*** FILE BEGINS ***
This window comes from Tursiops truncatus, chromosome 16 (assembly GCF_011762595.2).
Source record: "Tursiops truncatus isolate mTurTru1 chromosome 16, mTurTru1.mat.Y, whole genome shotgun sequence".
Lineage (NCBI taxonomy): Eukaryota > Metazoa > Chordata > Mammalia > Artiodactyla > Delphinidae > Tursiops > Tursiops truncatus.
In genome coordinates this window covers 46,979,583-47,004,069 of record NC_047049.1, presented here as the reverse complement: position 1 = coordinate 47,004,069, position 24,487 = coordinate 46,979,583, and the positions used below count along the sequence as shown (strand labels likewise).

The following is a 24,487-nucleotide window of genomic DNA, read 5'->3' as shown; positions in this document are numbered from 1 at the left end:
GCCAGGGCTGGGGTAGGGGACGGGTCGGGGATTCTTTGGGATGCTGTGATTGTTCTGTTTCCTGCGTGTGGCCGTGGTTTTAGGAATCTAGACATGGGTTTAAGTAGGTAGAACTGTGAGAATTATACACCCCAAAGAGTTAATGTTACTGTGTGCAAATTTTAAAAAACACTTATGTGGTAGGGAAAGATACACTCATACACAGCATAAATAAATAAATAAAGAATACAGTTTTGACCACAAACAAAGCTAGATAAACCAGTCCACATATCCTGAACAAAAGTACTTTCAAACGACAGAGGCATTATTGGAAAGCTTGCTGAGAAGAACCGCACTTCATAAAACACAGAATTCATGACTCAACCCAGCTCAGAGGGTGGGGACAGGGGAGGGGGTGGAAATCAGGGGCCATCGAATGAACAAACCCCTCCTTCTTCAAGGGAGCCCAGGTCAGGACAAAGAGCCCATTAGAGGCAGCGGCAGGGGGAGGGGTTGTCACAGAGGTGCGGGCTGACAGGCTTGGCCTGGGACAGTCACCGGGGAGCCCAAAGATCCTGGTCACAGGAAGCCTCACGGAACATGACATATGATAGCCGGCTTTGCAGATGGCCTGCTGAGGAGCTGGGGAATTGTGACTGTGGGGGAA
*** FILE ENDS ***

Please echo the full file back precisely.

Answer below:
This window comes from Tursiops truncatus, chromosome 16 (assembly GCF_011762595.2).
Source record: "Tursiops truncatus isolate mTurTru1 chromosome 16, mTurTru1.mat.Y, whole genome shotgun sequence".
Lineage (NCBI taxonomy): Eukaryota > Metazoa > Chordata > Mammalia > Artiodactyla > Delphinidae > Tursiops > Tursiops truncatus.
In genome coordinates this window covers 46,979,583-47,004,069 of record NC_047049.1, presented here as the reverse complement: position 1 = coordinate 47,004,069, position 24,487 = coordinate 46,979,583, and the positions used below count along the sequence as shown (strand labels likewise).

The following is a 24,487-nucleotide window of genomic DNA, read 5'->3' as shown; positions in this document are numbered from 1 at the left end:
GCCAGGGCTGGGGTAGGGGACGGGTCGGGGATTCTTTGGGATGCTGTGATTGTTCTGTTTCCTGCGTGTGGCCGTGGTTTTAGGAATCTAGACATGGGTTTAAGTAGGTAGAACTGTGAGAATTATACACCCCAAAGAGTTAATGTTACTGTGTGCAAATTTTAAAAAACACTTATGTGGTAGGGAAAGATACACTCATACACAGCATAAATAAATAAATAAAGAATACAGTTTTGACCACAAACAAAGCTAGATAAACCAGTCCACATATCCTGAACAAAAGTACTTTCAAACGACAGAGGCATTATTGGAAAGCTTGCTGAGAAGAACCGCACTTCATAAAACACAGAATTCATGACTCAACCCAGCTCAGAGGGTGGGGACAGGGGAGGGGGTGGAAATCAGGGGCCATCGAATGAACAAACCCCTCCTTCTTCAAGGGAGCCCAGGTCAGGACAAAGAGCCCATTAGAGGCAGCGGCAGGGGGAGGGGTTGTCACAGAGGTGCGGGCTGACAGGCTTGGCCTGGGACAGTCACCGGGGAGCCCAAAGATCCTGGTCACAGGAAGCCTCACGGAACATGACATATGATAGCCGGCTTTGCAGATGGCCTGCTGAGGAGCTGGGGAATTGTGACTGTGGGGGAA